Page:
The questions then turned to what supporting characters distinguish the genre. Belinda mentioned the urchins that show up in Victorian. They can be mysterious, and carriers of messages (like Hermes). Gail saw the urchins as child labor, light serviceable workers for dirigibles, for examples.
Beth brought up Frankenstein-like characters and automatons, and the moral implementations. Gail noted a connection between science and religion in the Victorian world that allowed the spiritual elements to work in steam punk.

Then came the second reference of the day to Jules Verne. Heather brought up the Nautilus as a steam punk example of a character in its own right. The question: where is the line between automaton as character and technology as character in its own right? Belinda saw the distinction on whether they are able to give consent.
Several other topics were mentioned in the audience question session. I will just mention a couple of items.

They brought up the importance of “Found Family” to the genre, that you need teamwork to survive. Gail brought up the concept of the Heroine’s journey:  the glorification of connection for success. This was contrasted with the Hero’s journey, defined as a severing of connections to fulfill a quest. “Give your white alpha male hero some friends” She said.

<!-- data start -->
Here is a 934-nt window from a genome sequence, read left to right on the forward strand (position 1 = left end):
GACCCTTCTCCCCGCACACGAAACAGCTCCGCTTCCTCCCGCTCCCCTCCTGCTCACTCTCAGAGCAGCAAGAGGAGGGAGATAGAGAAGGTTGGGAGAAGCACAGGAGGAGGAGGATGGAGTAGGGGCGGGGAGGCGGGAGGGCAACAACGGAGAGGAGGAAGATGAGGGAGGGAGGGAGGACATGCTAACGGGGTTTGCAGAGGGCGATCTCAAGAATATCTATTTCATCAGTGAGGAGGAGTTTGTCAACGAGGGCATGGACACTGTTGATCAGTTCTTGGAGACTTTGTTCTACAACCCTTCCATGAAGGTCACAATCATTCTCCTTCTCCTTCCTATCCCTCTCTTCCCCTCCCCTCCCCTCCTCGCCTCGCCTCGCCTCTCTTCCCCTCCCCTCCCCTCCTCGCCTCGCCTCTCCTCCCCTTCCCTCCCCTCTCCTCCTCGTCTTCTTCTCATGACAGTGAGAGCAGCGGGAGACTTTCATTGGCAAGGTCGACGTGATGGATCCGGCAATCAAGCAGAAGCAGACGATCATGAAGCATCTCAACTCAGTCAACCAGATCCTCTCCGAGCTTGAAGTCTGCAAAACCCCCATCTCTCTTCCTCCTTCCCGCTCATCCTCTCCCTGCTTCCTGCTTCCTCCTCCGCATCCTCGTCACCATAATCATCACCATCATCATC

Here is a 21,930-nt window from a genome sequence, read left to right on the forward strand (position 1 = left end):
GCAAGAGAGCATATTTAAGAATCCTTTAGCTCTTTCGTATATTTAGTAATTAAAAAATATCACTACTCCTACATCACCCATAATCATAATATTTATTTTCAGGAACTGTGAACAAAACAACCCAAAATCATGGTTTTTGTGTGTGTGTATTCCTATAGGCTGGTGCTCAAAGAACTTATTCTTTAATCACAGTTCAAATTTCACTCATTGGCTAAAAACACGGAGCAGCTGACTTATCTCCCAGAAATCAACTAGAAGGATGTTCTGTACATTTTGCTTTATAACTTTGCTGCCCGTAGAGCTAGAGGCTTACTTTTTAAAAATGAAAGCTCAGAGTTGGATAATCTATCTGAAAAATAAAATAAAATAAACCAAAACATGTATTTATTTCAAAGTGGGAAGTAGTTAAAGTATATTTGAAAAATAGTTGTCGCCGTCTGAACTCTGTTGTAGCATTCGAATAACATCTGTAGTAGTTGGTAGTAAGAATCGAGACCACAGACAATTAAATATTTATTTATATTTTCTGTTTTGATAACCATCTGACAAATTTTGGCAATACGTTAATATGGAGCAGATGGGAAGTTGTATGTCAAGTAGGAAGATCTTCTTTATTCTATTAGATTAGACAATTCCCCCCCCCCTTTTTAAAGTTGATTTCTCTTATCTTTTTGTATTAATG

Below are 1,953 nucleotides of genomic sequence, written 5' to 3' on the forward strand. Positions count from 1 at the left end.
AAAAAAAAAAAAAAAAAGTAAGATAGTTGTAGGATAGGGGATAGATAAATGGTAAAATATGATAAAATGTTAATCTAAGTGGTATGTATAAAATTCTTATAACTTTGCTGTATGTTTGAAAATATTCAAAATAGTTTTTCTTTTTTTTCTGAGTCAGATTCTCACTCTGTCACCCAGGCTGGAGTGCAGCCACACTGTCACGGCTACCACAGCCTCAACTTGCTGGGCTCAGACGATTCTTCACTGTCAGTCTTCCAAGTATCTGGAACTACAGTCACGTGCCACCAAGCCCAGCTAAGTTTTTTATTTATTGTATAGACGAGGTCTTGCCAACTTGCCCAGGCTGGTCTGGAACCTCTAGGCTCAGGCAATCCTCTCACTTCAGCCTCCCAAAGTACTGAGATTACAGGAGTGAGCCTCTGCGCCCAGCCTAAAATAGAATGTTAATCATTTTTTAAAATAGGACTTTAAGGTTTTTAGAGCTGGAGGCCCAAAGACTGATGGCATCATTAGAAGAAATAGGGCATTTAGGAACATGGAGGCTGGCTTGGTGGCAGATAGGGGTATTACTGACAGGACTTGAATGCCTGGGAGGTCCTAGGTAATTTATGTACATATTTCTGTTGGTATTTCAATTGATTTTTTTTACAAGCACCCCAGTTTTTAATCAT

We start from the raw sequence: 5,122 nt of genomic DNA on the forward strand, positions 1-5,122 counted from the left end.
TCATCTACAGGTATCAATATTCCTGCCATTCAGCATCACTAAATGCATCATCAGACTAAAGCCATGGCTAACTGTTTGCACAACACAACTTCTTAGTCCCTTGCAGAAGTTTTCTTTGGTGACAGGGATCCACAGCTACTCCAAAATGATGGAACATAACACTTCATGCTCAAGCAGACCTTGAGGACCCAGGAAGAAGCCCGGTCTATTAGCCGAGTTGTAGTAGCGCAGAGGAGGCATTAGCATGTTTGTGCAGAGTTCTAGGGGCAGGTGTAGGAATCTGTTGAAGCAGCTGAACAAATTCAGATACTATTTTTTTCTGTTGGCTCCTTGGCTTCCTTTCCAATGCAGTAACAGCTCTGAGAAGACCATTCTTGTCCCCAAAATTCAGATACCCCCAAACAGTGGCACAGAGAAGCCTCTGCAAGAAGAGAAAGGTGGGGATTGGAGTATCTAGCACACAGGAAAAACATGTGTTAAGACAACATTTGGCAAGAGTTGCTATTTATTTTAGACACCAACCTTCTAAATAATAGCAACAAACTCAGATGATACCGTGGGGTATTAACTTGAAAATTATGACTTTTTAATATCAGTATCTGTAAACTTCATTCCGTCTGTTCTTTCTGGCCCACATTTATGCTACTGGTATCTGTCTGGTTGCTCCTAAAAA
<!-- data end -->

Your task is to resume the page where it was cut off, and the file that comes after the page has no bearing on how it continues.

This got agreement about the heroine’s journey, and disagreement about the hero’s definition.
With the association to the Victorian era, the other questions were about whether steampunk could be done without a British taste, or without an aristocratic class system. They came up with some nice examples of non-Victorian steam punk.
End of evening


We took a trip to the private party room, until the book launch party for Mysterion, where we grazed the snacks and talked to the author of one of the stories, as well as the editor of the book. Mysterion, per its blurb, is “a fascinating look at Christianity through the prism of speculative fiction.”.


We also saw some of the broadcast of the Masquerade, and caught the below picture of someone in costume at the con suite. We had seen her several times during the week, including one of the private parties, but as usual I hadn’t managed to catch her name.

My nametag list of ribbons on day 3 — only grew by one this day.

One response to “MidAmeriCon II, Day 3 (Friday, August 19, 2016)”